Audri, Lily, Cee Cee and Toto, Calypso

kpowell

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Re: FYI: Vestibular Syndrome & Meclizine
« Reply #3 on: June 10, 2014, 07:26:34 AM »
My 13 1/2 year old lab had the same thing about two months ago.  I thought he was having a stroke in the middle of the night!  The vet said that she was positive it was vestibular syndrome because his eye was twitching.  Poor baby couldn't stand up very well, let alone walk!  Very sudden.  The vet gave him nausea medicine and prescribed Dramamine (meclizine).  After about three days of confining him to a small area and him not eating much, he began to improve.  We also did acupuncture.  Today he is still a little wobbly every now and then, has an ever so slight tilt to his head, and has a much pickier appetite.
Karen Powell and
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TheQuestKnight

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Re: FYI: Dimenhydrinate (Dramamine) & Meclizine (Bonine & Antivert)
« Reply #4 on: June 10, 2014, 11:51:18 AM »
My 13 1/2 year old lab had the same thing about two months ago.  I thought he was having a stroke in the middle of the night!  The vet said that she was positive it was vestibular syndrome because his eye was twitching.  Poor baby couldn't stand up very well, let alone walk!  Very sudden.  The vet gave him nausea medicine and prescribed Dramamine (meclizine).  After about three days of confining him to a small area and him not eating much, he began to improve.  We also did acupuncture.  Today he is still a little wobbly every now and then, has an ever so slight tilt to his head, and has a much pickier appetite.

Hi Karen!

.............and to everyone.  In my original post, I mis-labeled one of the OTC meclizine products..............it is ANTIVERT..................NOT Atavert........................

I don't mean to sound "persnickety"; but when it involves medications, I feel that it's best that folks know.  Dramamine does NOT contain meclizine.....................Dramamine contains dimenhydrinate, which is also an antihistimine.  It appears that the mechanism by which it works is similar to meclizine; but I wasn't able to find as detailed information for dimenhydrinate as I was for meclizine.  Apparently, the dosage for dramamine and meclizine is the same for the same weight of dog (PLEASE check with your vet for the appropriate dosage for your dog as a precaution FIRST, so you know in the event that your dog has a vestibular event and you want to administer the drug as an early intervention); but from my reading and research, Dramamine (dimenhydrinate) doesn't appear to be as "forgiving" as Bonine & Antivert (meclizine) if too much is administered......................at least there seems to be more "cautions" surrounding dimenydrinate than there is for meclizine.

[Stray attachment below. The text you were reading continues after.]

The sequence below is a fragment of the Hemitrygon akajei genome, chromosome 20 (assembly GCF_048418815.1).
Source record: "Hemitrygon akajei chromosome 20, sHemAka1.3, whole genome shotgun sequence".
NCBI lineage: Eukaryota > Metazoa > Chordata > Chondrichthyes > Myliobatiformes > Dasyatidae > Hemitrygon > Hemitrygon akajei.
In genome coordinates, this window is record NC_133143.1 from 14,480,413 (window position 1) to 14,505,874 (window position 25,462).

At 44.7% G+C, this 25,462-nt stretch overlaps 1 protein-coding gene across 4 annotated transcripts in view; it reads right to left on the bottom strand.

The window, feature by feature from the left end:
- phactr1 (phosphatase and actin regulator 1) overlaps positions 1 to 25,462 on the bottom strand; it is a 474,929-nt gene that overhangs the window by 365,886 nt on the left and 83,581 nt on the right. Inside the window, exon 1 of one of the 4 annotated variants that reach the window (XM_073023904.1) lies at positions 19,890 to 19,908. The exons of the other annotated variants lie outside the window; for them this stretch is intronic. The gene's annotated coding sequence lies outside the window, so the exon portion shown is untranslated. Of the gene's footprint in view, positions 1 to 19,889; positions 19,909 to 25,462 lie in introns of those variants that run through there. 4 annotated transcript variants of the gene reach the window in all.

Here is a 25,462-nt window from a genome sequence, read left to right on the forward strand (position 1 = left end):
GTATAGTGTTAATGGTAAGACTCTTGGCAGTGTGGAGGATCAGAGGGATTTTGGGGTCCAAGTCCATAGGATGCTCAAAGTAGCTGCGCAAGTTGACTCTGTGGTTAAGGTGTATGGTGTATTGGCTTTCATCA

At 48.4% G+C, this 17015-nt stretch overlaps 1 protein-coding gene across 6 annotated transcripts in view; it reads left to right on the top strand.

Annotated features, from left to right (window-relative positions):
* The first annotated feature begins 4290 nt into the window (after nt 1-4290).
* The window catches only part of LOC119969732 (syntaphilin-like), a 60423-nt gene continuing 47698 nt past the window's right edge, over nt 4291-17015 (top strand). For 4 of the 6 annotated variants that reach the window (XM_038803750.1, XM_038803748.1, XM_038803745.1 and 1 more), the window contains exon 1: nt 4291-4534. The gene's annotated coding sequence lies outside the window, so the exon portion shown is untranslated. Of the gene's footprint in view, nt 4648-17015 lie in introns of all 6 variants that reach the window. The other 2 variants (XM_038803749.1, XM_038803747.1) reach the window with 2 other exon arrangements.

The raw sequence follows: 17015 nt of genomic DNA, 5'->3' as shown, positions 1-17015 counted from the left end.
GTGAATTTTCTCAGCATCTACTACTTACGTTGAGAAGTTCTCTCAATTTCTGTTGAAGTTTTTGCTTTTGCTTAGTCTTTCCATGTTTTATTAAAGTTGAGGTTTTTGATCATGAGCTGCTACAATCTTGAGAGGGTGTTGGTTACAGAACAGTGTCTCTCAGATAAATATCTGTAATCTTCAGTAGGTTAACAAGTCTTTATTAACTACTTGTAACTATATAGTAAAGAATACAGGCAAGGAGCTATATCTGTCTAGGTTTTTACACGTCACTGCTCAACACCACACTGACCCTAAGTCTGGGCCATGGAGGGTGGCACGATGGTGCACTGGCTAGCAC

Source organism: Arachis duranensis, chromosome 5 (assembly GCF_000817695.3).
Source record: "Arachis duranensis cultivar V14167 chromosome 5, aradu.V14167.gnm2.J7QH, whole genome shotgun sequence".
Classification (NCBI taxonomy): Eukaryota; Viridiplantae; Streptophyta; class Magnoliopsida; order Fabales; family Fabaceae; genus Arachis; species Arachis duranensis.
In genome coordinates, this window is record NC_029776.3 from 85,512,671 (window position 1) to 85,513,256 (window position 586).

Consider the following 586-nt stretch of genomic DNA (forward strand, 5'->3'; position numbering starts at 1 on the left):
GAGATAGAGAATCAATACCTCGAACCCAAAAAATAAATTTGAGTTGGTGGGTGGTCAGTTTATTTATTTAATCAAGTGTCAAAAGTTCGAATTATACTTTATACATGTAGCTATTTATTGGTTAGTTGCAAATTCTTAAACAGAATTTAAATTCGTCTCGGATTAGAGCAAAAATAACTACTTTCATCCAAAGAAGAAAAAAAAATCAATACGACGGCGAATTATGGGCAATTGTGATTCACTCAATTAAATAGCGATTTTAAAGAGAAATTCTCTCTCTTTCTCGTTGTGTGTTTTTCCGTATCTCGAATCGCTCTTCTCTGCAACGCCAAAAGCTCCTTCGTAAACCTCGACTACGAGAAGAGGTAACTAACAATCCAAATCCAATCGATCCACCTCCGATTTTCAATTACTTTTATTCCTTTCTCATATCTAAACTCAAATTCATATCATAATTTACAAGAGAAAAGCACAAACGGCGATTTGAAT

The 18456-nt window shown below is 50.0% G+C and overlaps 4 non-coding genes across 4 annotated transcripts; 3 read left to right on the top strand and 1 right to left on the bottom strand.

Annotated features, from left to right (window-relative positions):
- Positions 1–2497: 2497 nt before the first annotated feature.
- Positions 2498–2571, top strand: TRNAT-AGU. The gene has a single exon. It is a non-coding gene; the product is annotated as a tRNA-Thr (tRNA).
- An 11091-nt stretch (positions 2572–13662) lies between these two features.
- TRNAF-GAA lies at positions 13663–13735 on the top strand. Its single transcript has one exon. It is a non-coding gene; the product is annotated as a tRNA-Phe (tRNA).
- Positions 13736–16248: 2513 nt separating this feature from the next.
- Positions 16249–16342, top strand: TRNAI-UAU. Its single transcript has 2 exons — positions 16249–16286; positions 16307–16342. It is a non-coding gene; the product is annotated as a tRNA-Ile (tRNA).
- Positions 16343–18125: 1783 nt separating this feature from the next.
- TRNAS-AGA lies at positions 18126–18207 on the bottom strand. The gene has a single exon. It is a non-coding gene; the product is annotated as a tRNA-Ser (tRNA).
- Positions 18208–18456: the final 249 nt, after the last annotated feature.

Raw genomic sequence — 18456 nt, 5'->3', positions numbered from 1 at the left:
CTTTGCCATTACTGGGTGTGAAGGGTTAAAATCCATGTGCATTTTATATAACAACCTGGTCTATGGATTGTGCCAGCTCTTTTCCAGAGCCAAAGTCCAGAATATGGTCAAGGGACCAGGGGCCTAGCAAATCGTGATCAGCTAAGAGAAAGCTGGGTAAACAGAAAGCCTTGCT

Best Regards Always,

Al, Barb, Gael, Pellinore & Caitlin aka Castle Camelot
Castle Camelot: Al, Barb, Dred, Gael & Pellinore . . . and from The Bridge Grill & Pub,  Kali, Flurry, Promise, Chico, Romulus, Trix and Tony.

DeafSheltieMom

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Re: FYI: Vestibular Syndrome & Meclizine
« Reply #5 on: June 10, 2014, 12:32:11 PM »
I find it fascinating that dogs suffer from vestibular syndrome...  it sounds VERY similar to BPPV (Benign Paroxysmal Positional Vertigo) that I suffer from.  It comes and goes (with no warning), but when it happens, it is a very uncomfortable to debilitating experience.  Think of it as a dizzy spell that DOESN'T go away.  There are crystals in the inner ear canals that manage our bodies' ability to maintain balance.  When these crystals become dislodged and move to a different area, it can create a feeling of imbalance (dizziness).  The feeling doesn't go away unless the crystals are moved "back" or to a location that creates relief, or the body finally adjusts to the NEW equilibrium management "system".  These attacks can last a few hours to a few weeks to a few months.  There is no known "cause", just an understanding of "what is happening".  Why some people (and dogs, apparantly) suffer from this debilitating disease is unknown.

The physical symptoms for dogs sound the same as when I get a BPPV attack.  The "flicking eyes" is the bodies' desperate attempt to find balance in the world around them (i.e., trying to keep the world from spinning).  The head tilt is also the same mechanism at work (a tilt to try to help maintain balance).  The worst part is the nausea, which of course develops from the fact that your body feels like it is in a perpetual carnival ride.  Meclizine (an over the counter drug used for motion sickness) helps a little to calm the nausea, but it doesn't cure the true cause.  Why older dogs are more susceptible than younger dogs is curious, as I've suffered from BPPV since my early 40s, and there are people who suffer from it from a much younger age.

It would be scary to watch a dog (who doesn't know what's going on) suffer from a vestibular attack, just as much as it was when I first had my first BPPV attack.  Now, I know what's going on and it is not scary.  Just very, very annoying  ::)  Good luck to all of you helping your four-legged furkids deal with this... it ain't fun.
-dayle